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Molecular Mechanisms of Frontotemporal Lobar Degeneration.

作者:Skoglund Lena,
畢業學校:Uppsala University, Medicinska vetenskapsområdet, Faculty of Medicine, Department of Public Health a
出版單位:Uppsala University, University Library
核准日期:2009-02-13
類型:Electronic Thesis or Dissertation Electronic Thesi

英文摘要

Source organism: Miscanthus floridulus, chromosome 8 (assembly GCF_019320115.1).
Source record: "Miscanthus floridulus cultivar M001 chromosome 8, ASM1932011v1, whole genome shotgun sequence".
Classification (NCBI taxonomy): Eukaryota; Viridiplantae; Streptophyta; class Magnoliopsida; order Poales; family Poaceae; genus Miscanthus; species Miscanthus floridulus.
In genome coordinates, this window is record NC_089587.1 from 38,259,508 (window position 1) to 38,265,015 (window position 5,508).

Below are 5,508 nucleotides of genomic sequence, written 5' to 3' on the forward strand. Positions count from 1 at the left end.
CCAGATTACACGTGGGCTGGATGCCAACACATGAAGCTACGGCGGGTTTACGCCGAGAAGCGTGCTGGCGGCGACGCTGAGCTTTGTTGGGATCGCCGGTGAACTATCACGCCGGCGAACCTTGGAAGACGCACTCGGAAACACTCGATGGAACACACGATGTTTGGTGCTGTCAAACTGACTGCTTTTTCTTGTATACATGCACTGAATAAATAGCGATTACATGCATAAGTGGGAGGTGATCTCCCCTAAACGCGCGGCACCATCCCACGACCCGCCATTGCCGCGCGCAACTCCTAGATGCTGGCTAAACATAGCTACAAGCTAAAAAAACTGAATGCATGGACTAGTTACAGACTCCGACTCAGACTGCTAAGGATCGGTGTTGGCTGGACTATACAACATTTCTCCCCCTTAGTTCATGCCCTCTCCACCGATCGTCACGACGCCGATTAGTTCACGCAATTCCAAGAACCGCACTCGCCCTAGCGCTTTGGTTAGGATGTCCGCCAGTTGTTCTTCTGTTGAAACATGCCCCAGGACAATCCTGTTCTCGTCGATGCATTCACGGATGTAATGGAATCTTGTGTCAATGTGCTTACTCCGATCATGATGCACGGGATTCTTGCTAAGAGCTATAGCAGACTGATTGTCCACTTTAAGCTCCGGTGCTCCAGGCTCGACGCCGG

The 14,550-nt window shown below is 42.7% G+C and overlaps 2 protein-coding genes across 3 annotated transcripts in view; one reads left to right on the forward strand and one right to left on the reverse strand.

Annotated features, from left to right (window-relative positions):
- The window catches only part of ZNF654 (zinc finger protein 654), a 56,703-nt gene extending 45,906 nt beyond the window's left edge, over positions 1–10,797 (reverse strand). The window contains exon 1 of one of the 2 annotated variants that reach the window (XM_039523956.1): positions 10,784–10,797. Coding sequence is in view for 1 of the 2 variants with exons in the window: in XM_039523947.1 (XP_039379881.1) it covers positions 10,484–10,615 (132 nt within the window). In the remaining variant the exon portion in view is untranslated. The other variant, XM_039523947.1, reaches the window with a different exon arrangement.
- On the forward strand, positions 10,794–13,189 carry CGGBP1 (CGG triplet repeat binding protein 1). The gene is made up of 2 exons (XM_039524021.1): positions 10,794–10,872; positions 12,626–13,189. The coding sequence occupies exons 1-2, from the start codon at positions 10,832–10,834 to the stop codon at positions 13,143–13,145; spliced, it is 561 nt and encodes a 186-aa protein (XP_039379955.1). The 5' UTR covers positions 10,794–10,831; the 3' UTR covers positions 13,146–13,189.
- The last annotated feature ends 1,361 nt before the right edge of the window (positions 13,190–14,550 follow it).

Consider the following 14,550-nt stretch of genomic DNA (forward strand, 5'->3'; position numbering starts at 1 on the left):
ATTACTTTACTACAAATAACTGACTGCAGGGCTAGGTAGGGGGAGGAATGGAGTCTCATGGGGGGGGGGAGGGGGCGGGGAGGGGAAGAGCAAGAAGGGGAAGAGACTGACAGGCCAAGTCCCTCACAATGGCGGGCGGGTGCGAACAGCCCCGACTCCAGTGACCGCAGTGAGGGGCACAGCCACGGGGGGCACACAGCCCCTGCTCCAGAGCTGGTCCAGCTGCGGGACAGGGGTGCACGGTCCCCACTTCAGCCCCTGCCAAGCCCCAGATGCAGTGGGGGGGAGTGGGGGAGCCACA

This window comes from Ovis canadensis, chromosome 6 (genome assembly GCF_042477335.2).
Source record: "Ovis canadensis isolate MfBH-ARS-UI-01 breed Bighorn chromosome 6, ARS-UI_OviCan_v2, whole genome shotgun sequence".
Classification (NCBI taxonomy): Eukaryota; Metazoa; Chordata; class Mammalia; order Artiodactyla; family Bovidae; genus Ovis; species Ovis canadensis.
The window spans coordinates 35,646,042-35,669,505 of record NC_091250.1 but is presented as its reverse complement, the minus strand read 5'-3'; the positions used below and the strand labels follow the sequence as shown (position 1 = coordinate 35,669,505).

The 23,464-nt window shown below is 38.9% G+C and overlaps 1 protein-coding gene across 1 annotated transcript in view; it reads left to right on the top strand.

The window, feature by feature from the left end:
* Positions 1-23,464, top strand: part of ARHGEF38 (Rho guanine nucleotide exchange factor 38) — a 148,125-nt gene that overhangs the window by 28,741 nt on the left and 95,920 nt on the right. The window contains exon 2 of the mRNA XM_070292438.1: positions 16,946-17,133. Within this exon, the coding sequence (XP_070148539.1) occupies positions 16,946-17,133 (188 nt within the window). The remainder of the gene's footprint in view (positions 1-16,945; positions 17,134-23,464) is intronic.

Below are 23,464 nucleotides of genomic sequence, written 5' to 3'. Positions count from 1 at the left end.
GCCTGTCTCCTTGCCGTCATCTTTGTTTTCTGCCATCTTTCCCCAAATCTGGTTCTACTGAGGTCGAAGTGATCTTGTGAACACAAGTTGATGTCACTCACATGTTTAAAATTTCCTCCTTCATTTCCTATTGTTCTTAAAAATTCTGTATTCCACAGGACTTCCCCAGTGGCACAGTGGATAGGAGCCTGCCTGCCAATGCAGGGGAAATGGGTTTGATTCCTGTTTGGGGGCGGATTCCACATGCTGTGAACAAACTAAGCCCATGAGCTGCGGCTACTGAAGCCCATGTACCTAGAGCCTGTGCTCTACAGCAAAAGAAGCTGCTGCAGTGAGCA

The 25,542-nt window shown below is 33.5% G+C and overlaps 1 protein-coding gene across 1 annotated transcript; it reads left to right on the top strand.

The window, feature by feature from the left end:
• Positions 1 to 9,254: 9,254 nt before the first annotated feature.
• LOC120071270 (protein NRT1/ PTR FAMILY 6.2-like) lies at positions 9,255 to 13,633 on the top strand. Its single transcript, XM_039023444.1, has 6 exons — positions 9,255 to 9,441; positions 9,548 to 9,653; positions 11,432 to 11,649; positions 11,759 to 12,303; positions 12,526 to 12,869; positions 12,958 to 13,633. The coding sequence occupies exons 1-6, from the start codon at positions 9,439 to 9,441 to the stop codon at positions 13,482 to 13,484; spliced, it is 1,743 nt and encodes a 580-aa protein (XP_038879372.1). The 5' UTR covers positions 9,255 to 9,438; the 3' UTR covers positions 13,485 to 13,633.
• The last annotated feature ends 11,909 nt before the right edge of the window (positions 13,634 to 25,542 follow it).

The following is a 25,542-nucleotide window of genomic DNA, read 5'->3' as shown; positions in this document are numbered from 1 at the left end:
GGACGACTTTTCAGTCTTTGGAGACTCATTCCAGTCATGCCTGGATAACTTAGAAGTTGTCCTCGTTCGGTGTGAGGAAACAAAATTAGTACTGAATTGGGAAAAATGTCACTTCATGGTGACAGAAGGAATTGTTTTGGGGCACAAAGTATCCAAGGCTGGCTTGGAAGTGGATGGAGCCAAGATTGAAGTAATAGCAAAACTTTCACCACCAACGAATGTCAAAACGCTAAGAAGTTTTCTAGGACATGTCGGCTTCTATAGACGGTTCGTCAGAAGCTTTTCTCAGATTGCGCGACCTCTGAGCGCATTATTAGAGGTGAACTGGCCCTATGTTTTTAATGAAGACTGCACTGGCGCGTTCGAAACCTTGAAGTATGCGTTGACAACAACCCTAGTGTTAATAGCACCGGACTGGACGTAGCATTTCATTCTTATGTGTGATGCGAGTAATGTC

The aim of this thesis was to identify genetic factors involved in frontotemporal lobar degeneration (FTLD), a neurodegenerative disorder clinically characterised by a progressive change in personality, behaviour and language. FTLD is a genetically complex disorder and a positive family history is found in up to 40% of the cases. In 10-20% of the familial cases the disease can be explained by mutations in the gene encoding the microtubule associated protein tau (MAPT). In the first study we describe the clinical and neuropathological features of a Finnish family with FTLD caused by a mutation in MAPT. We also provide evidence that the pathogenic mechanism of this mutation is through altered splicing of MAPT transcripts. Recently, mutations in the gene encoding progranulin (PGRN) were identified as a major cause of FTLD. In the second study we describe a Swedish family with FTLD caused by a frameshift mutation in PGRN. We provide a clinical and neuropathological description of the family, as well as evidence that the pathogenicity of this mutation is through nonsense-mediated decay of the mutant mRNA transcripts and PGRN haploinsufficiency. In the third study we describe a novel PGRN splice site mutation and a previously described PGRN frameshift mutation, found in a mutation screen of 51 FTLD patients. We describe the clinical and neuropathological characteristics of the mutation carriers and demonstrate that haploinsufficiency is the pathogenic mechanism of the two mutations. In the fourth study we investigate the prevalence of PGRN and MAPT gene dosage alterations in 39 patients with FTLD. No gene dosage alterations were identified, indicating that variations in copy number of the PGRN and MAPT genes are not a common cause of disease, at least not in this FTLD patient collection.


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